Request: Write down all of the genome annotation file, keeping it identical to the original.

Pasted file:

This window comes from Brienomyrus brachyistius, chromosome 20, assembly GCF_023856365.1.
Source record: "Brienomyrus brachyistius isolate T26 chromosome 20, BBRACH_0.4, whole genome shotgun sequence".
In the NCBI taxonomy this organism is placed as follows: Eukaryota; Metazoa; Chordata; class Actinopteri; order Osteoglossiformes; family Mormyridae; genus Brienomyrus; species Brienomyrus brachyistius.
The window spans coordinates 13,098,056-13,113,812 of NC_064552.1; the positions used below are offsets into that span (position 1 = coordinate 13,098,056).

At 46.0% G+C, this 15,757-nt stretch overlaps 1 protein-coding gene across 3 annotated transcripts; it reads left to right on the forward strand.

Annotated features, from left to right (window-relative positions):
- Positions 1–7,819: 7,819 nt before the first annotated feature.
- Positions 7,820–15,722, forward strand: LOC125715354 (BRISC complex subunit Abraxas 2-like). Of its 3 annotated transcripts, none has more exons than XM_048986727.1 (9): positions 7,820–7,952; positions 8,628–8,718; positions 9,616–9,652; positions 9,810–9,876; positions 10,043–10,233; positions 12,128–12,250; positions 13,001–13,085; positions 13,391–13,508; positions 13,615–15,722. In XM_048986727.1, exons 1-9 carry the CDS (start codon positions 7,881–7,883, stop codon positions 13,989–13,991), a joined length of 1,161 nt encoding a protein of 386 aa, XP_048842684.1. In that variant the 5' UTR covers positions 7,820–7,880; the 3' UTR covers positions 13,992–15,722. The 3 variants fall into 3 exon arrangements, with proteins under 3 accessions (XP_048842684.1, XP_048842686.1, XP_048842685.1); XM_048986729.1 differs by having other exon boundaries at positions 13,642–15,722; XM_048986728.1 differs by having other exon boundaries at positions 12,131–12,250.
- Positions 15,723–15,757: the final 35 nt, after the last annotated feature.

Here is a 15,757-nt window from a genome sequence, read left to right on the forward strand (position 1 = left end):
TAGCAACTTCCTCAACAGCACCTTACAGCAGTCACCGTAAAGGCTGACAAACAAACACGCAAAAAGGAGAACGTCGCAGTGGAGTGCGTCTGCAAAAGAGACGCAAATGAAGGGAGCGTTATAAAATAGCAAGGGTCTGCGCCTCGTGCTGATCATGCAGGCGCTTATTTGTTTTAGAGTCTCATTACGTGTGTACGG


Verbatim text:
This window comes from Brienomyrus brachyistius, chromosome 20, assembly GCF_023856365.1.
Source record: "Brienomyrus brachyistius isolate T26 chromosome 20, BBRACH_0.4, whole genome shotgun sequence".
In the NCBI taxonomy this organism is placed as follows: Eukaryota; Metazoa; Chordata; class Actinopteri; order Osteoglossiformes; family Mormyridae; genus Brienomyrus; species Brienomyrus brachyistius.
The window spans coordinates 13,098,056-13,113,812 of NC_064552.1; the positions used below are offsets into that span (position 1 = coordinate 13,098,056).

At 46.0% G+C, this 15,757-nt stretch overlaps 1 protein-coding gene across 3 annotated transcripts; it reads left to right on the forward strand.

Annotated features, from left to right (window-relative positions):
- Positions 1–7,819: 7,819 nt before the first annotated feature.
- Positions 7,820–15,722, forward strand: LOC125715354 (BRISC complex subunit Abraxas 2-like). Of its 3 annotated transcripts, none has more exons than XM_048986727.1 (9): positions 7,820–7,952; positions 8,628–8,718; positions 9,616–9,652; positions 9,810–9,876; positions 10,043–10,233; positions 12,128–12,250; positions 13,001–13,085; positions 13,391–13,508; positions 13,615–15,722. In XM_048986727.1, exons 1-9 carry the CDS (start codon positions 7,881–7,883, stop codon positions 13,989–13,991), a joined length of 1,161 nt encoding a protein of 386 aa, XP_048842684.1. In that variant the 5' UTR covers positions 7,820–7,880; the 3' UTR covers positions 13,992–15,722. The 3 variants fall into 3 exon arrangements, with proteins under 3 accessions (XP_048842684.1, XP_048842686.1, XP_048842685.1); XM_048986729.1 differs by having other exon boundaries at positions 13,642–15,722; XM_048986728.1 differs by having other exon boundaries at positions 12,131–12,250.
- Positions 15,723–15,757: the final 35 nt, after the last annotated feature.

Here is a 15,757-nt window from a genome sequence, read left to right on the forward strand (position 1 = left end):
TAGCAACTTCCTCAACAGCACCTTACAGCAGTCACCGTAAAGGCTGACAAACAAACACGCAAAAAGGAGAACGTCGCAGTGGAGTGCGTCTGCAAAAGAGACGCAAATGAAGGGAGCGTTATAAAATAGCAAGGGTCTGCGCCTCGTGCTGATCATGCAGGCGCTTATTTGTTTTAGAGTCTCATTACGTGTGTACGG